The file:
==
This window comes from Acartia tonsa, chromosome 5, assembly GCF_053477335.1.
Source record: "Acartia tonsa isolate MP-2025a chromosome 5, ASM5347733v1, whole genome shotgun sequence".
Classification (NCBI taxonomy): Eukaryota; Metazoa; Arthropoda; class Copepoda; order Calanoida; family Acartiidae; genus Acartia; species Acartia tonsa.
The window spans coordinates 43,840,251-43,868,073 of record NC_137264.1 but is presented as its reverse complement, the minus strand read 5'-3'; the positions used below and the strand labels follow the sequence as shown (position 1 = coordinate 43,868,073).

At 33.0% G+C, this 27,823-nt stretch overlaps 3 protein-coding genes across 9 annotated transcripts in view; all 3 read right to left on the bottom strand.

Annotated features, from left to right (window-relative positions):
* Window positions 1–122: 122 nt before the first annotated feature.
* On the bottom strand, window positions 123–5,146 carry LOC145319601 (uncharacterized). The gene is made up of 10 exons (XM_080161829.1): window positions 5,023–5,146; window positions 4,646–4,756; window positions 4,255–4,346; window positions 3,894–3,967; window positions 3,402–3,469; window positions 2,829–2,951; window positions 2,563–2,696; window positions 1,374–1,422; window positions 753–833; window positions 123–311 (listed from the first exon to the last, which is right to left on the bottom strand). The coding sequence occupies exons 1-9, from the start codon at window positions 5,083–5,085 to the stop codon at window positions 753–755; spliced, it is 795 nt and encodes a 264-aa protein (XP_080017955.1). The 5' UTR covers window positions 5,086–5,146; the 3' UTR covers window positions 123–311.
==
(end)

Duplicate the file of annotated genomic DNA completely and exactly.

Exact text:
This window comes from Acartia tonsa, chromosome 5, assembly GCF_053477335.1.
Source record: "Acartia tonsa isolate MP-2025a chromosome 5, ASM5347733v1, whole genome shotgun sequence".
Classification (NCBI taxonomy): Eukaryota; Metazoa; Arthropoda; class Copepoda; order Calanoida; family Acartiidae; genus Acartia; species Acartia tonsa.
The window spans coordinates 43,840,251-43,868,073 of record NC_137264.1 but is presented as its reverse complement, the minus strand read 5'-3'; the positions used below and the strand labels follow the sequence as shown (position 1 = coordinate 43,868,073).

At 33.0% G+C, this 27,823-nt stretch overlaps 3 protein-coding genes across 9 annotated transcripts in view; all 3 read right to left on the bottom strand.

Annotated features, from left to right (window-relative positions):
* Window positions 1–122: 122 nt before the first annotated feature.
* On the bottom strand, window positions 123–5,146 carry LOC145319601 (uncharacterized). The gene is made up of 10 exons (XM_080161829.1): window positions 5,023–5,146; window positions 4,646–4,756; window positions 4,255–4,346; window positions 3,894–3,967; window positions 3,402–3,469; window positions 2,829–2,951; window positions 2,563–2,696; window positions 1,374–1,422; window positions 753–833; window positions 123–311 (listed from the first exon to the last, which is right to left on the bottom strand). The coding sequence occupies exons 1-9, from the start codon at window positions 5,083–5,085 to the stop codon at window positions 753–755; spliced, it is 795 nt and encodes a 264-aa protein (XP_080017955.1). The 5' UTR covers window positions 5,086–5,146; the 3' UTR covers window positions 123–311.